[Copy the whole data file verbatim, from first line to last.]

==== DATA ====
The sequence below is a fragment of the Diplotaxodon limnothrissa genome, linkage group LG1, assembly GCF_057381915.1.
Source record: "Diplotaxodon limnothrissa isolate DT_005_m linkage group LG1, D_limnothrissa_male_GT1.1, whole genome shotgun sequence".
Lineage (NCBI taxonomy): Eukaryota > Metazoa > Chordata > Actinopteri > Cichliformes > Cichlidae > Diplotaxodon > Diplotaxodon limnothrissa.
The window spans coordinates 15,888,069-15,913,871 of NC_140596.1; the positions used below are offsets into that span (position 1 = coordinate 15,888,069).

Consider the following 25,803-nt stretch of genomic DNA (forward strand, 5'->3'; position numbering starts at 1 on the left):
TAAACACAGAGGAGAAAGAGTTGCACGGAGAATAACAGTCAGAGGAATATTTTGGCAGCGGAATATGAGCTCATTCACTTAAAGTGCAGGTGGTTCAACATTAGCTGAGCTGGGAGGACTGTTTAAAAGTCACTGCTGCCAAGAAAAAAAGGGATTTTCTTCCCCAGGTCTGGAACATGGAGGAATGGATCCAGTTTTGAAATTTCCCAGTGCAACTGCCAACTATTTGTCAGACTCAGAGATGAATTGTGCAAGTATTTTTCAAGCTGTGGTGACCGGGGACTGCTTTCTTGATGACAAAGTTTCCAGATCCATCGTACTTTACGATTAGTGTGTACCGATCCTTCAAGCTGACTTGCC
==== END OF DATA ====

The sequence below is a fragment of the Diplotaxodon limnothrissa genome, linkage group LG1, assembly GCF_057381915.1.
Source record: "Diplotaxodon limnothrissa isolate DT_005_m linkage group LG1, D_limnothrissa_male_GT1.1, whole genome shotgun sequence".
Lineage (NCBI taxonomy): Eukaryota > Metazoa > Chordata > Actinopteri > Cichliformes > Cichlidae > Diplotaxodon > Diplotaxodon limnothrissa.
The window spans coordinates 15,888,069-15,913,871 of NC_140596.1; the positions used below are offsets into that span (position 1 = coordinate 15,888,069).

Consider the following 25,803-nt stretch of genomic DNA (forward strand, 5'->3'; position numbering starts at 1 on the left):
TAAACACAGAGGAGAAAGAGTTGCACGGAGAATAACAGTCAGAGGAATATTTTGGCAGCGGAATATGAGCTCATTCACTTAAAGTGCAGGTGGTTCAACATTAGCTGAGCTGGGAGGACTGTTTAAAAGTCACTGCTGCCAAGAAAAAAAGGGATTTTCTTCCCCAGGTCTGGAACATGGAGGAATGGATCCAGTTTTGAAATTTCCCAGTGCAACTGCCAACTATTTGTCAGACTCAGAGATGAATTGTGCAAGTATTTTTCAAGCTGTGGTGACCGGGGACTGCTTTCTTGATGACAAAGTTTCCAGATCCATCGTACTTTACGATTAGTGTGTACCGATCCTTCAAGCTGACTTGCC